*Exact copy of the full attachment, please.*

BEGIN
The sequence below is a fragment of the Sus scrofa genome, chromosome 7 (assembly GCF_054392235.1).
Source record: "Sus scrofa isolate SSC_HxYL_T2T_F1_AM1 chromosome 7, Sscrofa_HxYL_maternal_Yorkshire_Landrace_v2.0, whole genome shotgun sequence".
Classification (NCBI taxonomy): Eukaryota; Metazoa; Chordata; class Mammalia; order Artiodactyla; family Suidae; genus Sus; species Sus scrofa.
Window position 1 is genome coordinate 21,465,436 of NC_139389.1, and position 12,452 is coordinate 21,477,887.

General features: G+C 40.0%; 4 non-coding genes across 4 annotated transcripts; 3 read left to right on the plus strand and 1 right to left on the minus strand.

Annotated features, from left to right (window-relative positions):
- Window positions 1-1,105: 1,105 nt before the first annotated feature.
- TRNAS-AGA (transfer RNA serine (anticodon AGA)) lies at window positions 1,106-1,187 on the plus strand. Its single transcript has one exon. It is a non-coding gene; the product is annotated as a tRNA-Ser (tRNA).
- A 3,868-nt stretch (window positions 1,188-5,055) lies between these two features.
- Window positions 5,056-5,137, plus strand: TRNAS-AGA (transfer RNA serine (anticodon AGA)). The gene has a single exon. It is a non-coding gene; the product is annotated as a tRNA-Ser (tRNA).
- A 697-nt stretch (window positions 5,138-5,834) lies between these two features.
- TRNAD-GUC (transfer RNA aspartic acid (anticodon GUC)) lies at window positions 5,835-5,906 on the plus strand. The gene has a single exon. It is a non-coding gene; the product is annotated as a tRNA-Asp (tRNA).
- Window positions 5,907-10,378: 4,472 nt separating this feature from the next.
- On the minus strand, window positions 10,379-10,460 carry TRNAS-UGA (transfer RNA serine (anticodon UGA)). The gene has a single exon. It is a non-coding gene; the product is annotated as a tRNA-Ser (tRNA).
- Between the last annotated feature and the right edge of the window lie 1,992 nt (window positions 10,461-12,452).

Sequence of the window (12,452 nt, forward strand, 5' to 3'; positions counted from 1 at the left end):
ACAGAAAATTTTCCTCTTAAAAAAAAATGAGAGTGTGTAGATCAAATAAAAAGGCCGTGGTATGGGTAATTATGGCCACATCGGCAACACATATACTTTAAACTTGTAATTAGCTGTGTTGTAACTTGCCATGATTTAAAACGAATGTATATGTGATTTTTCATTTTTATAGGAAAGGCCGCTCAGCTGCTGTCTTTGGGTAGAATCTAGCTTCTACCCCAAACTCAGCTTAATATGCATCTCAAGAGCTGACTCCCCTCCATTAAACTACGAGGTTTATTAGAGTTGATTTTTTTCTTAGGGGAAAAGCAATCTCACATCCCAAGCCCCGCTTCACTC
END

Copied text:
The sequence below is a fragment of the Sus scrofa genome, chromosome 7 (assembly GCF_054392235.1).
Source record: "Sus scrofa isolate SSC_HxYL_T2T_F1_AM1 chromosome 7, Sscrofa_HxYL_maternal_Yorkshire_Landrace_v2.0, whole genome shotgun sequence".
Classification (NCBI taxonomy): Eukaryota; Metazoa; Chordata; class Mammalia; order Artiodactyla; family Suidae; genus Sus; species Sus scrofa.
Window position 1 is genome coordinate 21,465,436 of NC_139389.1, and position 12,452 is coordinate 21,477,887.

General features: G+C 40.0%; 4 non-coding genes across 4 annotated transcripts; 3 read left to right on the plus strand and 1 right to left on the minus strand.

Annotated features, from left to right (window-relative positions):
- Window positions 1-1,105: 1,105 nt before the first annotated feature.
- TRNAS-AGA (transfer RNA serine (anticodon AGA)) lies at window positions 1,106-1,187 on the plus strand. Its single transcript has one exon. It is a non-coding gene; the product is annotated as a tRNA-Ser (tRNA).
- A 3,868-nt stretch (window positions 1,188-5,055) lies between these two features.
- Window positions 5,056-5,137, plus strand: TRNAS-AGA (transfer RNA serine (anticodon AGA)). The gene has a single exon. It is a non-coding gene; the product is annotated as a tRNA-Ser (tRNA).
- A 697-nt stretch (window positions 5,138-5,834) lies between these two features.
- TRNAD-GUC (transfer RNA aspartic acid (anticodon GUC)) lies at window positions 5,835-5,906 on the plus strand. The gene has a single exon. It is a non-coding gene; the product is annotated as a tRNA-Asp (tRNA).
- Window positions 5,907-10,378: 4,472 nt separating this feature from the next.
- On the minus strand, window positions 10,379-10,460 carry TRNAS-UGA (transfer RNA serine (anticodon UGA)). The gene has a single exon. It is a non-coding gene; the product is annotated as a tRNA-Ser (tRNA).
- Between the last annotated feature and the right edge of the window lie 1,992 nt (window positions 10,461-12,452).

Sequence of the window (12,452 nt, forward strand, 5' to 3'; positions counted from 1 at the left end):
ACAGAAAATTTTCCTCTTAAAAAAAAATGAGAGTGTGTAGATCAAATAAAAAGGCCGTGGTATGGGTAATTATGGCCACATCGGCAACACATATACTTTAAACTTGTAATTAGCTGTGTTGTAACTTGCCATGATTTAAAACGAATGTATATGTGATTTTTCATTTTTATAGGAAAGGCCGCTCAGCTGCTGTCTTTGGGTAGAATCTAGCTTCTACCCCAAACTCAGCTTAATATGCATCTCAAGAGCTGACTCCCCTCCATTAAACTACGAGGTTTATTAGAGTTGATTTTTTTCTTAGGGGAAAAGCAATCTCACATCCCAAGCCCCGCTTCACTC